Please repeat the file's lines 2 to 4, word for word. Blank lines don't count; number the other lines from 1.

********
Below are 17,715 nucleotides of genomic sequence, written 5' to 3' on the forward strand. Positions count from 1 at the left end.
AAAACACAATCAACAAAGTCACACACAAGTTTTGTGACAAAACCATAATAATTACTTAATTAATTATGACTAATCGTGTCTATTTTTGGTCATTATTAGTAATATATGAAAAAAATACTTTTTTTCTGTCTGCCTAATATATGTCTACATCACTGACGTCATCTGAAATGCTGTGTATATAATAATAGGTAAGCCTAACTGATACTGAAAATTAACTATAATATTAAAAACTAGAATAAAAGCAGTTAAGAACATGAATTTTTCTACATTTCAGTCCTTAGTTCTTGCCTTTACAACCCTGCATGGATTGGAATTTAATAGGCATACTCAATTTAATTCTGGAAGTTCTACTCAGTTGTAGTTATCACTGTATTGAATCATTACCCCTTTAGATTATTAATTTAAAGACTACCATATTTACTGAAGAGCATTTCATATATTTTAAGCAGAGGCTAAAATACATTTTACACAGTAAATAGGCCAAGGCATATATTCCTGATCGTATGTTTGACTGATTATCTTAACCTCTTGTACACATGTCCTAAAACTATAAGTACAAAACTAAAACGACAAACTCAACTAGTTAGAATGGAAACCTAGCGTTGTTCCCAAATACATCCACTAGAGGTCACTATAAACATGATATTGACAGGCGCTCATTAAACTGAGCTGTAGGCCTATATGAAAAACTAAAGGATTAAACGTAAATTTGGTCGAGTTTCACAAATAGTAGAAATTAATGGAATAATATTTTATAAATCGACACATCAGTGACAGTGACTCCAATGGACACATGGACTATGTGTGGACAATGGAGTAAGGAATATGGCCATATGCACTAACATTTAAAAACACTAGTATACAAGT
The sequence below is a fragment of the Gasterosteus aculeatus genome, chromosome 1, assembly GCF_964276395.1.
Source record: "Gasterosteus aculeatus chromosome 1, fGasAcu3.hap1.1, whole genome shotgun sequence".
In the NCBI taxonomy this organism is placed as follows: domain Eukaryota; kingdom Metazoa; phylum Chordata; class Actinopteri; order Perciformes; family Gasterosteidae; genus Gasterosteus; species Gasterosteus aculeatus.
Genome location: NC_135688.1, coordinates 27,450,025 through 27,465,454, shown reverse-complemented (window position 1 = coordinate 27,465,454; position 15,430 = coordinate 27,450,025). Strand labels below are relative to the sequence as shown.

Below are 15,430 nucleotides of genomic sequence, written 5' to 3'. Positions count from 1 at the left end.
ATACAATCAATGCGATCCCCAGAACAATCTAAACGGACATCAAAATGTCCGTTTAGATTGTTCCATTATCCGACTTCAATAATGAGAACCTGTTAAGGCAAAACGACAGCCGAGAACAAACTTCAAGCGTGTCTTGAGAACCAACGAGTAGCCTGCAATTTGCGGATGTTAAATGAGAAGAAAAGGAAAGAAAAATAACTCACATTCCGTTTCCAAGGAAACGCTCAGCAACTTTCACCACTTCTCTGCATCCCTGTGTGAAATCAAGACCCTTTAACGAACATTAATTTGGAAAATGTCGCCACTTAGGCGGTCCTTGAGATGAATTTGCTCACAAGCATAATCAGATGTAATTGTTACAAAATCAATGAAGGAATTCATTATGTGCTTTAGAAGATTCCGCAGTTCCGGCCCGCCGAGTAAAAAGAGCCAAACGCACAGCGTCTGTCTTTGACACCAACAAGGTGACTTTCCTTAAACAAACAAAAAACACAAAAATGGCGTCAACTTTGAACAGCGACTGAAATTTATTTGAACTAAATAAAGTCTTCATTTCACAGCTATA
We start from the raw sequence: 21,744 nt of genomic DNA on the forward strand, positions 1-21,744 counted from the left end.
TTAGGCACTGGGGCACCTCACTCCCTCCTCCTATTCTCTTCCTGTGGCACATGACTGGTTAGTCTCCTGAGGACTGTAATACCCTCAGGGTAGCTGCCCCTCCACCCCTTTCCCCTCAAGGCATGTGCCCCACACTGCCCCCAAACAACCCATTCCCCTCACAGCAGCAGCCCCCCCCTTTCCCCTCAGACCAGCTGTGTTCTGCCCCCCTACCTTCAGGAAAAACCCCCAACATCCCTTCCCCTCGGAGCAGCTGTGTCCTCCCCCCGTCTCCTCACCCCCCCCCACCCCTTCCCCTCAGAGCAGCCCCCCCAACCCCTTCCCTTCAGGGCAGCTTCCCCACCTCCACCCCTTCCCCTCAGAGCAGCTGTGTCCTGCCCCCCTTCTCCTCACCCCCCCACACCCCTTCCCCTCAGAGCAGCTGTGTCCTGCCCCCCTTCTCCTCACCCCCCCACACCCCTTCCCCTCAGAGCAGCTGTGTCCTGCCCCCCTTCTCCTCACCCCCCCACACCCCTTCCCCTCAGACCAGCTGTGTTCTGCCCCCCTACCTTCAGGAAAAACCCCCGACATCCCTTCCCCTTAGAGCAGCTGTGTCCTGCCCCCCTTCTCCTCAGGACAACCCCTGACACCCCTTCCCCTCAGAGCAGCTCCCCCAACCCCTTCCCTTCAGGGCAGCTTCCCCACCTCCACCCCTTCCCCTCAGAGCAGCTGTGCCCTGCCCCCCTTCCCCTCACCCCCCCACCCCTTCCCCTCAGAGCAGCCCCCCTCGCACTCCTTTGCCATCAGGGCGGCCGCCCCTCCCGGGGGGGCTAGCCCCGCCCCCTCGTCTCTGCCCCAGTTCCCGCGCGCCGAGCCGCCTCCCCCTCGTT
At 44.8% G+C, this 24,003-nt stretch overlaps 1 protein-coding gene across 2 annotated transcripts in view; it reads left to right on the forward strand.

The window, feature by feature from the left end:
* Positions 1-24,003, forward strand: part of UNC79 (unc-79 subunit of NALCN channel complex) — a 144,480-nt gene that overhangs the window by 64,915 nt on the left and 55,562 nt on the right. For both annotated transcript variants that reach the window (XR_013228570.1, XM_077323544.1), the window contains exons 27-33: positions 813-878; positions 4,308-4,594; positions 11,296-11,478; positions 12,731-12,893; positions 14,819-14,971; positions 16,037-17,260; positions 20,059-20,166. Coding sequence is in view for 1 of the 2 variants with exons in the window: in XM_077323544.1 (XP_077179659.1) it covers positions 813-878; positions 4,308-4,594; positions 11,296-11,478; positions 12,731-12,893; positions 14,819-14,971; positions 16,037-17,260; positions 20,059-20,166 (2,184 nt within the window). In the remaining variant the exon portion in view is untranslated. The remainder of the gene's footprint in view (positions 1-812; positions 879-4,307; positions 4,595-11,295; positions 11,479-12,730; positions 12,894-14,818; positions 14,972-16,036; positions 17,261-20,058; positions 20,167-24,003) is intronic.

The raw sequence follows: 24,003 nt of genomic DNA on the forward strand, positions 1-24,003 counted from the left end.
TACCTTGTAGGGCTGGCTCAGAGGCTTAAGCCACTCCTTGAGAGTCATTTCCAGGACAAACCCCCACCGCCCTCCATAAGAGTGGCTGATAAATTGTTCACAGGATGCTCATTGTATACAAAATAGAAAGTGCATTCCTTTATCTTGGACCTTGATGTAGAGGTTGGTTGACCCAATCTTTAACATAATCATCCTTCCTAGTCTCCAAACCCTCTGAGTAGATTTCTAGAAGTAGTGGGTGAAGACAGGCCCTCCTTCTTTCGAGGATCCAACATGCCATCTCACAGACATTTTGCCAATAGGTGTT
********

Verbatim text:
AAAACACAATCAACAAAGTCACACACAAGTTTTGTGACAAAACCATAATAATTACTTAATTAATTATGACTAATCGTGTCTATTTTTGGTCATTATTAGTAATATATGAAAAAAATACTTTTTTTCTGTCTGCCTAATATATGTCTACATCACTGACGTCATCTGAAATGCTGTGTATATAATAATAGGTAAGCCTAACTGATACTGAAAATTAACTATAATATTAAAAACTAGAATAAAAGCAGTTAAGAACATGAATTTTTCTACATTTCAGTCCTTAGTTCTTGCCTTTACAACCCTGCATGGATTGGAATTTAATAGGCATACTCAATTTAATTCTGGAAGTTCTACTCAGTTGTAGTTATCACTGTATTGAATCATTACCCCTTTAGATTATTAATTTAAAGACTACCATATTTACTGAAGAGCATTTCATATATTTTAAGCAGAGGCTAAAATACATTTTACACAGTAAATAGGCCAAGGCATATATTCCTGATCGTATGTTTGACTGATTATCTTAACCTCTTGTACACATGTCCTAAAACTATAAGTACAAAACTAAAACGACAAACTCAACTAGTTAGAATGGAAACCTAGCGTTGTTCCCAAATACATCCACTAGAGGTCACTATAAACATGATATTGACAGGCGCTCATTAAACTGAGCTGTAGGCCTATATGAAAAACTAAAGGATTAAACGTAAATTTGGTCGAGTTTCACAAATAGTAGAAATTAATGGAATAATATTTTATAAATCGACACATCAGTGACAGTGACTCCAATGGACACATGGACTATGTGTGGACAATGGAGTAAGGAATATGGCCATATGCACTAACATTTAAAAACACTAGTATACAAGT
The sequence below is a fragment of the Gasterosteus aculeatus genome, chromosome 1, assembly GCF_964276395.1.
Source record: "Gasterosteus aculeatus chromosome 1, fGasAcu3.hap1.1, whole genome shotgun sequence".